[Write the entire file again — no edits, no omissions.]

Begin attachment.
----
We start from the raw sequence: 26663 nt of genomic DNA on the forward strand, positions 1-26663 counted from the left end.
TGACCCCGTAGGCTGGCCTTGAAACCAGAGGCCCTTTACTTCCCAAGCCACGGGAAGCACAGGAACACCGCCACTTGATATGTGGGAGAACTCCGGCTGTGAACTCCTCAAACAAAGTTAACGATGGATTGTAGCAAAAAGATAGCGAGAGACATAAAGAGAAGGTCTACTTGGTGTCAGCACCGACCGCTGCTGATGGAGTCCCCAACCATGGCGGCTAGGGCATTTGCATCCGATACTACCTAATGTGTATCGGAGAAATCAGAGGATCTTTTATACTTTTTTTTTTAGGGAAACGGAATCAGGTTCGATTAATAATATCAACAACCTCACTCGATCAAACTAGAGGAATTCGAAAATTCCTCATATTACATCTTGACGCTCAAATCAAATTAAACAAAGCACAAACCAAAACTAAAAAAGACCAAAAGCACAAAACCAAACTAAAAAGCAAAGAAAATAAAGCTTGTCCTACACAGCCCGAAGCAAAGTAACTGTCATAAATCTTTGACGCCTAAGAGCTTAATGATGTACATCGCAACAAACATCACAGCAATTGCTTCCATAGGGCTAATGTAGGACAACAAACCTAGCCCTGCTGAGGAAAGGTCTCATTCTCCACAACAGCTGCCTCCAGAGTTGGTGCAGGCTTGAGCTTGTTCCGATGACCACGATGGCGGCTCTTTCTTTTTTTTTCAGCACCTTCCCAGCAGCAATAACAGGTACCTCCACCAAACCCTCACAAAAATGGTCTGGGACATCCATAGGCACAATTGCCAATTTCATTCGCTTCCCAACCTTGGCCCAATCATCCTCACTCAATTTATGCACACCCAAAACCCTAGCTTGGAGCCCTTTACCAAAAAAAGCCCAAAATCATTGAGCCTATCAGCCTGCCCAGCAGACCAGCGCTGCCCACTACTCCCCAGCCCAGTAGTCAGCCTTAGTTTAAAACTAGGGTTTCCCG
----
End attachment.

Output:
We start from the raw sequence: 26663 nt of genomic DNA on the forward strand, positions 1-26663 counted from the left end.
TGACCCCGTAGGCTGGCCTTGAAACCAGAGGCCCTTTACTTCCCAAGCCACGGGAAGCACAGGAACACCGCCACTTGATATGTGGGAGAACTCCGGCTGTGAACTCCTCAAACAAAGTTAACGATGGATTGTAGCAAAAAGATAGCGAGAGACATAAAGAGAAGGTCTACTTGGTGTCAGCACCGACCGCTGCTGATGGAGTCCCCAACCATGGCGGCTAGGGCATTTGCATCCGATACTACCTAATGTGTATCGGAGAAATCAGAGGATCTTTTATACTTTTTTTTTTAGGGAAACGGAATCAGGTTCGATTAATAATATCAACAACCTCACTCGATCAAACTAGAGGAATTCGAAAATTCCTCATATTACATCTTGACGCTCAAATCAAATTAAACAAAGCACAAACCAAAACTAAAAAAGACCAAAAGCACAAAACCAAACTAAAAAGCAAAGAAAATAAAGCTTGTCCTACACAGCCCGAAGCAAAGTAACTGTCATAAATCTTTGACGCCTAAGAGCTTAATGATGTACATCGCAACAAACATCACAGCAATTGCTTCCATAGGGCTAATGTAGGACAACAAACCTAGCCCTGCTGAGGAAAGGTCTCATTCTCCACAACAGCTGCCTCCAGAGTTGGTGCAGGCTTGAGCTTGTTCCGATGACCACGATGGCGGCTCTTTCTTTTTTTTTCAGCACCTTCCCAGCAGCAATAACAGGTACCTCCACCAAACCCTCACAAAAATGGTCTGGGACATCCATAGGCACAATTGCCAATTTCATTCGCTTCCCAACCTTGGCCCAATCATCCTCACTCAATTTATGCACACCCAAAACCCTAGCTTGGAGCCCTTTACCAAAAAAAGCCCAAAATCATTGAGCCTATCAGCCTGCCCAGCAGACCAGCGCTGCCCACTACTCCCCAGCCCAGTAGTCAGCCTTAGTTTAAAACTAGGGTTTCCCG